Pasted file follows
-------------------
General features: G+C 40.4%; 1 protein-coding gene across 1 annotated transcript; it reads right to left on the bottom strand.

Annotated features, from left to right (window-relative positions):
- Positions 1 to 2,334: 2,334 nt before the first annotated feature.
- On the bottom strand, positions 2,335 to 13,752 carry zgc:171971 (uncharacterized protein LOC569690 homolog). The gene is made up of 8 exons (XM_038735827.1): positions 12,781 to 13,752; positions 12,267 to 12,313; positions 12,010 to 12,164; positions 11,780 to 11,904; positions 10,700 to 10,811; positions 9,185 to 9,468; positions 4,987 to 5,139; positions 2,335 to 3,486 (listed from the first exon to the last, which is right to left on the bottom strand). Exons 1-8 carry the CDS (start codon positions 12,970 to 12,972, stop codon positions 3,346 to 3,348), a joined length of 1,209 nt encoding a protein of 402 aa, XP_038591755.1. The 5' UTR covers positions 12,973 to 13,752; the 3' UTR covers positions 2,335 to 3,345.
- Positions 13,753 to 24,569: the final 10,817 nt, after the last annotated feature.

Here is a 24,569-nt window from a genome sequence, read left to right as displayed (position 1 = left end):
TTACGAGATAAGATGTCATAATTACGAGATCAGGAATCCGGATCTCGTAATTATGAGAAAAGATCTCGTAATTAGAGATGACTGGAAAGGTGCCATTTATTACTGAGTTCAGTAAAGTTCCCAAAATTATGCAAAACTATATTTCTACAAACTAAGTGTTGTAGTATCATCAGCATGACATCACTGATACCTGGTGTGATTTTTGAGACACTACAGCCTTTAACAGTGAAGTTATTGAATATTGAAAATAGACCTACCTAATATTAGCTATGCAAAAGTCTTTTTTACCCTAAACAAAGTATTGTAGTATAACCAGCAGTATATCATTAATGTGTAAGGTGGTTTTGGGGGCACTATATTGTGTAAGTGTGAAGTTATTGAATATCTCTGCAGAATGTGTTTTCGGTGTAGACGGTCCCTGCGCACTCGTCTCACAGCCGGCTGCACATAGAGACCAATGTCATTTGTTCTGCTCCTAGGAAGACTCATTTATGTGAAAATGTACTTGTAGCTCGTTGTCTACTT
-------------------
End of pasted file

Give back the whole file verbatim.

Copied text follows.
General features: G+C 40.4%; 1 protein-coding gene across 1 annotated transcript; it reads right to left on the bottom strand.

Annotated features, from left to right (window-relative positions):
- Positions 1 to 2,334: 2,334 nt before the first annotated feature.
- On the bottom strand, positions 2,335 to 13,752 carry zgc:171971 (uncharacterized protein LOC569690 homolog). The gene is made up of 8 exons (XM_038735827.1): positions 12,781 to 13,752; positions 12,267 to 12,313; positions 12,010 to 12,164; positions 11,780 to 11,904; positions 10,700 to 10,811; positions 9,185 to 9,468; positions 4,987 to 5,139; positions 2,335 to 3,486 (listed from the first exon to the last, which is right to left on the bottom strand). Exons 1-8 carry the CDS (start codon positions 12,970 to 12,972, stop codon positions 3,346 to 3,348), a joined length of 1,209 nt encoding a protein of 402 aa, XP_038591755.1. The 5' UTR covers positions 12,973 to 13,752; the 3' UTR covers positions 2,335 to 3,345.
- Positions 13,753 to 24,569: the final 10,817 nt, after the last annotated feature.

Here is a 24,569-nt window from a genome sequence, read left to right as displayed (position 1 = left end):
TTACGAGATAAGATGTCATAATTACGAGATCAGGAATCCGGATCTCGTAATTATGAGAAAAGATCTCGTAATTAGAGATGACTGGAAAGGTGCCATTTATTACTGAGTTCAGTAAAGTTCCCAAAATTATGCAAAACTATATTTCTACAAACTAAGTGTTGTAGTATCATCAGCATGACATCACTGATACCTGGTGTGATTTTTGAGACACTACAGCCTTTAACAGTGAAGTTATTGAATATTGAAAATAGACCTACCTAATATTAGCTATGCAAAAGTCTTTTTTACCCTAAACAAAGTATTGTAGTATAACCAGCAGTATATCATTAATGTGTAAGGTGGTTTTGGGGGCACTATATTGTGTAAGTGTGAAGTTATTGAATATCTCTGCAGAATGTGTTTTCGGTGTAGACGGTCCCTGCGCACTCGTCTCACAGCCGGCTGCACATAGAGACCAATGTCATTTGTTCTGCTCCTAGGAAGACTCATTTATGTGAAAATGTACTTGTAGCTCGTTGTCTACTT